NTSB Reports Fault Tesla’s “Self-driving” Vehicles in Two Fatal Accidents

NTSB Reports Fault Tesla’s “Self-driving” Vehicles in Two Fatal Accidents

Although the COVID-19 epidemic has led to slowdowns in some “non-essential” sections of the federal government, the National Transportation Safety Board (NTSB) is still working to insure that our transportation sector remains as safe as possible. Among the NTSB accident investigation reports that went largely unnoticed by the news media were two final reports on fatal accidents, one in Florida and one in California, involving automobiles manufactured by Tesla Motors that were being operated in “driverless” (autonomous) mode with the vehicles’ Autopilot system engaged.

In today’s post the car accident lawyer at The Doan Law Firm reviews the findings of these NTSB investigations. He will then discuss how these findings could influence future product liability and wrongful death lawsuits involving Tesla vehicles being operated in a “hands-off” mode.

Case 1:
March 23, 2018
Mountain View, CA
2017 Tesla Model X P100D

On the morning of March 23, 2018 a 2017 Tesla Model X P100D sport utility vehicle being operated with its Autopilot (Traffic-Aware Cruise Control and Autosteer) systems engaged when it veered into a highway lane section that was under repair. The Tesla first struck a “crash attenuator” before reentering the flow of traffic and striking two other vehicles. The SUV’s battery pack was ruptured by the force of the initial collision and the vehicle caught fire. The vehicle’s driver, a 39-year-old male, died at a local hospital as short time later as a result of blunt force trauma.

The NTSB noted that the SUV’s Autopilot sensors and software was apparently unable to distinguish between section of highway that was under repair (and thus closed to vehicle traffic) and a normal traffic lane when it detected a slower vehicle ahead and switched lanes.

Case 2:
March 1, 2019
Delray Beach, FL
2018 Tesla Model 3

At about 6:15 a.m. on March 1, 2019 a 2018 Tesla Model 3 was being operated with its Autopilot mode engaged as it traveled south on U.S. Highway 441 when a tractor-trailer rig attempted to enter the northbound lanes of the highway by crossing the Tesla Model 3’s path. According to data recorded by the Model 3’s onboard systems, its driver did not apply the vehicle’s brakes and did not take any evasive action before being killed instantly in a “side underride” collision with the tractor-trailer.

In its report the NTSB commented that the Model 3’s Autopilot software apparently failed to identify the tractor-trailer crossing the vehicle’s path as a hazard and failed to take evasive action or to notify the Model S’s driver of danger.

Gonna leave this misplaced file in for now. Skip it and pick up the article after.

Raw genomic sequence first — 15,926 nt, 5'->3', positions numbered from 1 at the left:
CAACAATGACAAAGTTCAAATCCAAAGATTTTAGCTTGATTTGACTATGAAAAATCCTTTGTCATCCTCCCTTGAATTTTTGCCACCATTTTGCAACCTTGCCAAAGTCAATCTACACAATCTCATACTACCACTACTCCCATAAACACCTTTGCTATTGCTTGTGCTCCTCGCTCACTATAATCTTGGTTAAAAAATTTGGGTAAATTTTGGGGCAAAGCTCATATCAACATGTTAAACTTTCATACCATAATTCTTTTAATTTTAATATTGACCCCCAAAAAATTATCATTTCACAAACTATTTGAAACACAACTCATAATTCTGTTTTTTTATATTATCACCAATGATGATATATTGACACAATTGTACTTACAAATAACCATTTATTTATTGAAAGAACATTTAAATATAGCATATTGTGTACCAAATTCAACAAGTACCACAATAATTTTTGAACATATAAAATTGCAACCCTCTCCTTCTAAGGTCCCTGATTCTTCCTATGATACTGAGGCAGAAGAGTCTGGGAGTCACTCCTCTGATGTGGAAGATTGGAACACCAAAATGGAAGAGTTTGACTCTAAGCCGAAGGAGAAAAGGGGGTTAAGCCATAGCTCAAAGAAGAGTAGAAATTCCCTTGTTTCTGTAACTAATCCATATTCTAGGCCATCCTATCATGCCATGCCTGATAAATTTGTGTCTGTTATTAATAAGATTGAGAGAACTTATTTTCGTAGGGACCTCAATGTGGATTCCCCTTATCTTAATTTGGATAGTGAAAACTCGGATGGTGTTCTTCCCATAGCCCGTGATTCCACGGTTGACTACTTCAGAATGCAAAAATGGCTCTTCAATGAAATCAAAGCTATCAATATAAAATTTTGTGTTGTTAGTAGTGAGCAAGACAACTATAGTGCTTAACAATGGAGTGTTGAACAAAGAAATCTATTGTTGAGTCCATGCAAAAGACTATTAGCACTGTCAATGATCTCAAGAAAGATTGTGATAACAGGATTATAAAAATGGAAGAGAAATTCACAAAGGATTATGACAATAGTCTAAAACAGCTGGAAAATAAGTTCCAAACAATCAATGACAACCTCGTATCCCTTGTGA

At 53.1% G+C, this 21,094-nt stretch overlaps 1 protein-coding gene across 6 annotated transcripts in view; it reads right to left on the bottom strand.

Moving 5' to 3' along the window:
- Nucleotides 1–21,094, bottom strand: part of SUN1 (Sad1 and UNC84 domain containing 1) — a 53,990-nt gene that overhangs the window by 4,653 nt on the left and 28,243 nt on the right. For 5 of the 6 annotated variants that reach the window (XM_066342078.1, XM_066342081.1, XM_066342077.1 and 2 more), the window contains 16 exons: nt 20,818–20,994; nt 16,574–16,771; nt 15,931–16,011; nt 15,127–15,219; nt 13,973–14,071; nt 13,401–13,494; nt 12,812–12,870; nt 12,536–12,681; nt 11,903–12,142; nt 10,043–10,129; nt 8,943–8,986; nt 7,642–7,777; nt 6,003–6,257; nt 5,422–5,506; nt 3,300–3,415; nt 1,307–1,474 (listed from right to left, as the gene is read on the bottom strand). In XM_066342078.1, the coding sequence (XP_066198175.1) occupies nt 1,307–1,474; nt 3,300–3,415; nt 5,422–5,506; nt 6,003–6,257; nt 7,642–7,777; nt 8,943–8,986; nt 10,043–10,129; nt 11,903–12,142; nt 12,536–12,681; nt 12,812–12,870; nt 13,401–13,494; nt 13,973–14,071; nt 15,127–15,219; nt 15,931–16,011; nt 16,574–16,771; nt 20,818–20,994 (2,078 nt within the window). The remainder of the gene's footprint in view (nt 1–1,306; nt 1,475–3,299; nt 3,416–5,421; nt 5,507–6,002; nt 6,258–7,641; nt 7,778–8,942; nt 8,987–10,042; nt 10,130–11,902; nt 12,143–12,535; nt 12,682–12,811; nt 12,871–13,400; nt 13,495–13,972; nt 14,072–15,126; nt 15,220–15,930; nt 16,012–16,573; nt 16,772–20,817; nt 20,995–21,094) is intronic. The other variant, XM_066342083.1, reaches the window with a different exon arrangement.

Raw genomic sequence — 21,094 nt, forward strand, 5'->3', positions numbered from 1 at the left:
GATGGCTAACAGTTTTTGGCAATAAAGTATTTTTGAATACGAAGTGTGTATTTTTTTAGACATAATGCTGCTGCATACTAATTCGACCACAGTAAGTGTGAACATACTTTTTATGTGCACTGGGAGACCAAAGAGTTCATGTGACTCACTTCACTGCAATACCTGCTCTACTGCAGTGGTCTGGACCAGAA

Discussion

Although not specifically addressed in the NTSB accident reports, the fundamental questions raised in both these accidents are 1) could Tesla’s highly-touted Autopilot system reliably identify potential road hazards and take appropriate measures to avoid such hazards and 2) did Tesla’s marketing material and tactics mislead vehicle buyers into believing that its Autopilot system could relieve a driver of safe vehicle operation duties?

As to the first question, our car accident lawyer points out that the software in use at the times of each accident was notorious for its inability to distinguish between non-moving road and roadside objects (such as trees, stop signs, and overpasses) and moving objects (such as pedestrians, bicyclists, and other vehicles). This problem was not unique to Tesla vehicles, as other manufacturers and autonomous vehicle software developers were experiencing similar difficulties. These problems apply directly to our second question.

Although a review of Tesla’s marketing and promotional materials does not specifically state that its vehicles were fully “self-driving,” it certainly implies that the autonomous driving features of both the Model X P100D and Model 3 could be trusted to essentially replace a vehicles driver, who would be relegated to the role of a navigator who would select a destination and then engage the Autopilot once the vehicle was on the appropriate highway. In the opinion of our car accident lawyer, a strong case can be made that Tesla’s advertisements deliberately mislead consumers by concealing the fact its Autopilot was, in fact, unsafe because of its inability to identify potentially hazardous road conditions but continued to sell its vehicles even though it was aware of these serious safety issues.

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At The Doan Law Firm, our car accident and defective products lawyer will continue to monitor both the news media and the professional engineering journals for future developments regarding autonomous/self-driving vehicles and will post updates as they become available.

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